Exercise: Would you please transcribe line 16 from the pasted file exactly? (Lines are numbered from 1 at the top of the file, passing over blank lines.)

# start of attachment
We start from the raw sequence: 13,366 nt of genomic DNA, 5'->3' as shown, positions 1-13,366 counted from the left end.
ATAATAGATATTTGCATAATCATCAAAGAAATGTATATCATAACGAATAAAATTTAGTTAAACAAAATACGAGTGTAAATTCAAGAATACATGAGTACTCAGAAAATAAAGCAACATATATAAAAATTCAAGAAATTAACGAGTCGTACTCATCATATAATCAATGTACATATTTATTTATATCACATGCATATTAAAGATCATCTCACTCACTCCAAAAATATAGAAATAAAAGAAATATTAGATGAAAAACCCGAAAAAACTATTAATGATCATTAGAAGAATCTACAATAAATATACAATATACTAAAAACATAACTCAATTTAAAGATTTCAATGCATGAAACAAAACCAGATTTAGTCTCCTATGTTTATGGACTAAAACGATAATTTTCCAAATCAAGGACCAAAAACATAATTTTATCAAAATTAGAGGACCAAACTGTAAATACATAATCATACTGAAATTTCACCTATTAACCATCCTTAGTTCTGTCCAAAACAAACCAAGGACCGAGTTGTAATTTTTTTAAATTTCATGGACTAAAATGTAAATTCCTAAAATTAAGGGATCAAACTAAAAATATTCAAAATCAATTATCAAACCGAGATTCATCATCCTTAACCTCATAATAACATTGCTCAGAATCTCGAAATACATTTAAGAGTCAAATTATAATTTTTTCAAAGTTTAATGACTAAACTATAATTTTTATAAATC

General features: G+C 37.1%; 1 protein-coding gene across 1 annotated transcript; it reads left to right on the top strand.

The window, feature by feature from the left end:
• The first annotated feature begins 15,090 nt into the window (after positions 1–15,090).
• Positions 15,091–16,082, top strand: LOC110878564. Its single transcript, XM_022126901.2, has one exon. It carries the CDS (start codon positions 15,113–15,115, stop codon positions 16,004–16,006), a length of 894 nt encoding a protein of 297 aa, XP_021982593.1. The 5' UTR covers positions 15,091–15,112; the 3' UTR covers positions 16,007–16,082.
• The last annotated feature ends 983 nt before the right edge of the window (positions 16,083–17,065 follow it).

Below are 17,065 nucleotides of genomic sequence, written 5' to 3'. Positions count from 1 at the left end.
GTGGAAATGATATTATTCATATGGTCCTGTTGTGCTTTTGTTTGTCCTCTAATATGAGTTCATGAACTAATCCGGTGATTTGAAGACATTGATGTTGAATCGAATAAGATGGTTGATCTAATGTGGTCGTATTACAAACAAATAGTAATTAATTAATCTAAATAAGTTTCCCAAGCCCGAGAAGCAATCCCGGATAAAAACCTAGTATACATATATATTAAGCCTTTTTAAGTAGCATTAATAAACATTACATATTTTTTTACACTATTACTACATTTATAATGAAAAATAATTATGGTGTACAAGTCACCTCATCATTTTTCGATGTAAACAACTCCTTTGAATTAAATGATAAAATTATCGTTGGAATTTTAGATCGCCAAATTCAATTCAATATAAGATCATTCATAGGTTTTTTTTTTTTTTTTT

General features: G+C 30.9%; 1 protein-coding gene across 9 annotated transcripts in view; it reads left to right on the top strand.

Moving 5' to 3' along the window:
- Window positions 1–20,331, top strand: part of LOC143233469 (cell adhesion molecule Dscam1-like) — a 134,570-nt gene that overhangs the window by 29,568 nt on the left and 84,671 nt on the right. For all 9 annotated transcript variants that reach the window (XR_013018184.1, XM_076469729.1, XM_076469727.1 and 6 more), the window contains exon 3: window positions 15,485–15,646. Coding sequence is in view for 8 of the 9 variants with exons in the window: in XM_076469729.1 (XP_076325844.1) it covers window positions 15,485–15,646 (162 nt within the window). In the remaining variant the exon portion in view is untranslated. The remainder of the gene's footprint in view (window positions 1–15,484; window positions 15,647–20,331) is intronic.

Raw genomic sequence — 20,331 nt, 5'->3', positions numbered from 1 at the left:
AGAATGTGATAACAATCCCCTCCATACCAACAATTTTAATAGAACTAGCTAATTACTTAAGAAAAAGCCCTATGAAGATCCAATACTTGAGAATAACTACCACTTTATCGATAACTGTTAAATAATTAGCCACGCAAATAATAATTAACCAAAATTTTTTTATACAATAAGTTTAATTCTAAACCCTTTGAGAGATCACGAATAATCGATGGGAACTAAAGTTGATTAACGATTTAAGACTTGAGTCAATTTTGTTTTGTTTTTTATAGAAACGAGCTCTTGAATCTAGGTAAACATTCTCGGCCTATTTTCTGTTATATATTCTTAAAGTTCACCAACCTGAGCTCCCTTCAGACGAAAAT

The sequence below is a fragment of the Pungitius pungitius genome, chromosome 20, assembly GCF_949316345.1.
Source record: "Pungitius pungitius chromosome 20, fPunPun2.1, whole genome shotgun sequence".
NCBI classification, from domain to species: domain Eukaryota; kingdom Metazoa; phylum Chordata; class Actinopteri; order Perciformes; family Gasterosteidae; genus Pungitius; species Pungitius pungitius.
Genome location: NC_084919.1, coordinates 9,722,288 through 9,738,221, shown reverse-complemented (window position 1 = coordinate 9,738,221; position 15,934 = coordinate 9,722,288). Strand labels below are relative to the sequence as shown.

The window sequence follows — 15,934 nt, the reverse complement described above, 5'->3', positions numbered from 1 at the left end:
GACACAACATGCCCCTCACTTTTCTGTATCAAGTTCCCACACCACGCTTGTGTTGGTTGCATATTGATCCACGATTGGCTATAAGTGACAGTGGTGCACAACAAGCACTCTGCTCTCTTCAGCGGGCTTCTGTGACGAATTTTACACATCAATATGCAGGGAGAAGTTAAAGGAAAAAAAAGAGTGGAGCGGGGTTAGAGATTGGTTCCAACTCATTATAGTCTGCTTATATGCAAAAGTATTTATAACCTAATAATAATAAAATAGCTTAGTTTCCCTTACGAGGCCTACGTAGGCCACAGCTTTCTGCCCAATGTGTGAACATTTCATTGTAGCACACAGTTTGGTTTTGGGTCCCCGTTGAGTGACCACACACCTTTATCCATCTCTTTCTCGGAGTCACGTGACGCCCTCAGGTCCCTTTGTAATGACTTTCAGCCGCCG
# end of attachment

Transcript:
Source record: "Pungitius pungitius chromosome 20, fPunPun2.1, whole genome shotgun sequence".